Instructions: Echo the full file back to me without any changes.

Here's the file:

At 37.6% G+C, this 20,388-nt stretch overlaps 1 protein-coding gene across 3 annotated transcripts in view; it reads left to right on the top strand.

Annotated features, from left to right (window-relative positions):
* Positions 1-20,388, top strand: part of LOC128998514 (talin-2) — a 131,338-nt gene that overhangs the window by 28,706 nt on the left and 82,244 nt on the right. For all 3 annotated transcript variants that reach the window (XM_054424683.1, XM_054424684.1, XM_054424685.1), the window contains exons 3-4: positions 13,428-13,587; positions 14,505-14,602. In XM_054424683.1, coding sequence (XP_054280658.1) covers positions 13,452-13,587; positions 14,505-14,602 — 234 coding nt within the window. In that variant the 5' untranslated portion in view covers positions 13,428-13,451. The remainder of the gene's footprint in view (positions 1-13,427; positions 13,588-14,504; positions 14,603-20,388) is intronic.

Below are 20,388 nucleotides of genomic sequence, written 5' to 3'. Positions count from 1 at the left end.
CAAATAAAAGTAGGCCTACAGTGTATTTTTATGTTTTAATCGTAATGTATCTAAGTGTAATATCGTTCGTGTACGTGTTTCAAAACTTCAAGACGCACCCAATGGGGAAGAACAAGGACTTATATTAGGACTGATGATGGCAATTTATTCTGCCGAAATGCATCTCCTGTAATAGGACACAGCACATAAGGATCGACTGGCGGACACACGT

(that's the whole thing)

At 37.6% G+C, this 20,388-nt stretch overlaps 1 protein-coding gene across 3 annotated transcripts in view; it reads left to right on the top strand.

Annotated features, from left to right (window-relative positions):
* Positions 1-20,388, top strand: part of LOC128998514 (talin-2) — a 131,338-nt gene that overhangs the window by 28,706 nt on the left and 82,244 nt on the right. For all 3 annotated transcript variants that reach the window (XM_054424683.1, XM_054424684.1, XM_054424685.1), the window contains exons 3-4: positions 13,428-13,587; positions 14,505-14,602. In XM_054424683.1, coding sequence (XP_054280658.1) covers positions 13,452-13,587; positions 14,505-14,602 — 234 coding nt within the window. In that variant the 5' untranslated portion in view covers positions 13,428-13,451. The remainder of the gene's footprint in view (positions 1-13,427; positions 13,588-14,504; positions 14,603-20,388) is intronic.

Below are 20,388 nucleotides of genomic sequence, written 5' to 3'. Positions count from 1 at the left end.
CAAATAAAAGTAGGCCTACAGTGTATTTTTATGTTTTAATCGTAATGTATCTAAGTGTAATATCGTTCGTGTACGTGTTTCAAAACTTCAAGACGCACCCAATGGGGAAGAACAAGGACTTATATTAGGACTGATGATGGCAATTTATTCTGCCGAAATGCATCTCCTGTAATAGGACACAGCACATAAGGATCGACTGGCGGACACACGT